Like all creative acts, writing is mysterious. Sometimes it flows, often it doesn't. To become a productive writer one must find a way around this challenge, a task easier said than done. Creatives throughout history have often famously developed bizarre individual tricks to overcome writer's block.
Early in his career, filmmaker David Lynch relied on obscene amounts of caffeine and sugar to get himself working. He says,
"For seven years I ate at Bob's Big Boy. I would go at 2:30, after the lunch rush. I ate a chocolate shake and four, five, six, seven cups of coffee--with lots of sugar. And there's a lot of sugar in that chocolate shake. It's a thick shake. In a silver goblet. I would get a rush from all this sugar, and I would get so many ideas! I would write them on these napkins. It was like I had a desk with paper. All I had to do was remember to bring my pen, but a waitress would give me one if I remembered to return it at the end of my stay. I got a lot of ideas at Bob's."
Sometimes we need advice on developing a creative routine that's a bit more universally applicable. For those yet to discover their Bob's Big Boy, there are numerous manuals on creative productivity that promise to mitigate the struggle. Of course every minute spent reading about creativity is a minute spent not doing the work, which is why we at Novelry have done the hard part for you.
Below are the twenty best pieces of advice on becoming more creatively successful from Manage Your Day-to-Day: Build Your Routine, Find Your Focus, and Sharpen Your Creative Mind, an anthology of tried and true tips culled from creatives in a variety of fields and edited by Jocelyn K. Glei. The book is structured in four parts, and we've picked our favorite bits of wisdom from each section: Building a Rock Solid Routine, Finding Focus in a Distracted World, Taming Your Tools, and Sharpening Your Creative Mind. If you like what you see, we definitely recommend reading the full book, it was one of the best on the topic we've seen in a while. Enjoy!
Building a Rock Solid Routine
- Do your creative work every day before you deal with what Marc McGuinness calls "reactive work", i.e. emails, phone calls, social interruptions, or deadlines that can wait until tomorrow.
- Discover the time of day when you are most productive, and devote these sacred hours exclusively to your craft.
- Frequency is the most important aspect of routine. Do the work every day.
- Forget about quality. Perfection paralyzes. If you work prolifically, quality will come. In the meantime know that everyone produces crap on the road to great work.
- If you struggle to turn your creative aspirations into a viable daily practice, it probably comes down to fear. You should figure this out, and then get to work. Once you understand the root of your fear, you can choose not to be controlled by self-sabotage.
Finding Focus in a Distracted World
- Evaluate your day to day experience to discover your most common distractions. Coccoon yourself from these distractions during your pre-scheduled work time.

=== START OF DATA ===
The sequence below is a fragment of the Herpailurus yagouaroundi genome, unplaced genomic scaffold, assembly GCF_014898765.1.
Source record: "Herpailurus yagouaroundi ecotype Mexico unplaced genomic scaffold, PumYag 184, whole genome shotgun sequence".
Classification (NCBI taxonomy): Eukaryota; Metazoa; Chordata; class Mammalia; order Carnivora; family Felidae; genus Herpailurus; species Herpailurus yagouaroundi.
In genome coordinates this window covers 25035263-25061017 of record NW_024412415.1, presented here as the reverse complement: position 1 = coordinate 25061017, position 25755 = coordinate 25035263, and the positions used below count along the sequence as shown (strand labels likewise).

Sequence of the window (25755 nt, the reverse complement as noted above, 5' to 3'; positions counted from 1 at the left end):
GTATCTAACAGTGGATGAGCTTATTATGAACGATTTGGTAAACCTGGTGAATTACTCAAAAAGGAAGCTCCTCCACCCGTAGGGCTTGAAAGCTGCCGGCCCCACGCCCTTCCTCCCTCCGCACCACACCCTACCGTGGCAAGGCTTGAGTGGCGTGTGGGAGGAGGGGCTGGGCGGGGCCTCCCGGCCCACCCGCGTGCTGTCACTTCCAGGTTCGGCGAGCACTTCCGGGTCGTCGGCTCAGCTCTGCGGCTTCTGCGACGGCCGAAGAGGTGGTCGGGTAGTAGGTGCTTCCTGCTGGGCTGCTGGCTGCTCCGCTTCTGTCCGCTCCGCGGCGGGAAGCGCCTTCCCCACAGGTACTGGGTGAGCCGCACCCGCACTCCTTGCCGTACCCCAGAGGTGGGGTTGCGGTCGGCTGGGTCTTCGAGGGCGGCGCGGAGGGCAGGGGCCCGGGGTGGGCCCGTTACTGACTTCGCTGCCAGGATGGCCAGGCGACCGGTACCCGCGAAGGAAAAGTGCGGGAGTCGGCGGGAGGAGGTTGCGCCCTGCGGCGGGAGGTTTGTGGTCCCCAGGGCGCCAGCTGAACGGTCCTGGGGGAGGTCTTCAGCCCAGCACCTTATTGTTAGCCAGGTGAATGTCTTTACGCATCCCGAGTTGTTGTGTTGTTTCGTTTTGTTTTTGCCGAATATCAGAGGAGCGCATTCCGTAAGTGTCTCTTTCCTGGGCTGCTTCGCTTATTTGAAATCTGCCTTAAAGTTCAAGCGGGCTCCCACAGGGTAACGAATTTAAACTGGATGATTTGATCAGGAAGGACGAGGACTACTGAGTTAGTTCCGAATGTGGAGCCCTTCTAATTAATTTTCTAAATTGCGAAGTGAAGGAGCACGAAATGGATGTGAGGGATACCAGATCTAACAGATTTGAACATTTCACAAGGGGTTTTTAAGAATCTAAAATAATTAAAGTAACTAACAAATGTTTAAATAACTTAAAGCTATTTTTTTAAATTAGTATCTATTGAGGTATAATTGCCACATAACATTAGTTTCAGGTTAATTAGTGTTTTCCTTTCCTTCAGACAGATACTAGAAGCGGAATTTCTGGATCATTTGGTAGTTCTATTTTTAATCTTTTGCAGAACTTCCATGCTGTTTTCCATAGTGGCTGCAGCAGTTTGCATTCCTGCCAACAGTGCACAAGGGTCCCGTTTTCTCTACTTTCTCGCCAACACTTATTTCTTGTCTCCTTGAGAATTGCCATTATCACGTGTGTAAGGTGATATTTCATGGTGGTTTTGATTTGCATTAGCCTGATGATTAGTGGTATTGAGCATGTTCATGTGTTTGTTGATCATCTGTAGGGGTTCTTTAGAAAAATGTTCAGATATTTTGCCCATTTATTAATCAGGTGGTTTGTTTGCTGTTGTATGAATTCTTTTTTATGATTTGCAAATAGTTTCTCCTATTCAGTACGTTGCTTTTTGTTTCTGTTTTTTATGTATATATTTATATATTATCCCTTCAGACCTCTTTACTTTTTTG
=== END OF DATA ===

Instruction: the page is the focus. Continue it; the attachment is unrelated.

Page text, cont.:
- Beware of the email black hole. Don't lose your creative focus by falling into a task that will never be finished.
- Find a way to keep track of your progress and maintain a sense of accomplishment.
- Fight bad distractions with good distractions. Reward yourself with a walk or latte if you work unbroken for the amount of time you set out to when you began.
- Never compromise sleep.
Taming Your Tools
- Set rules in your inbox so that your email organizes itself.
- Be open to the idea of losing your phone for a week.
- Take time for momentary breaks from the computer. Writers may benefit from writing on paper rather than on screen.
- Distinguish between urgent and important interruptions, especially those associated with your electronic devices. Few interruptions are truly urgent.
- Carve time out of your day for yourself. Put away electronics during this time.
Sharpening Your Creative Mind
- Make work to please yourself, not for the approval of the system, your patrons, your friends, the art world, or editors.
- Engage in "Unnecessary Creation", creative work not directly associated with your craft that you do just for the sake of doing. Gardening, weaving, writing if you are a painter or painting if you are a writer; each of these tasks will unlock your creativity and open you up to new ideas freed from the pressure of performance.
- Carry a notebook (and pen) with you at all times to keep track of momentary bursts of inspiration.
- Incorporate moments in your working process where you lay the groundwork for new ideas. Ray Bradbury practiced free-association writing. Experiment and find out what works for you. Once discovered, you can return to the same tools over and over again.
- Relax, enjoy what you are doing, and let work flow without judging the results. You must get out of your own way in order for inspiration to course through you. Show up at the page.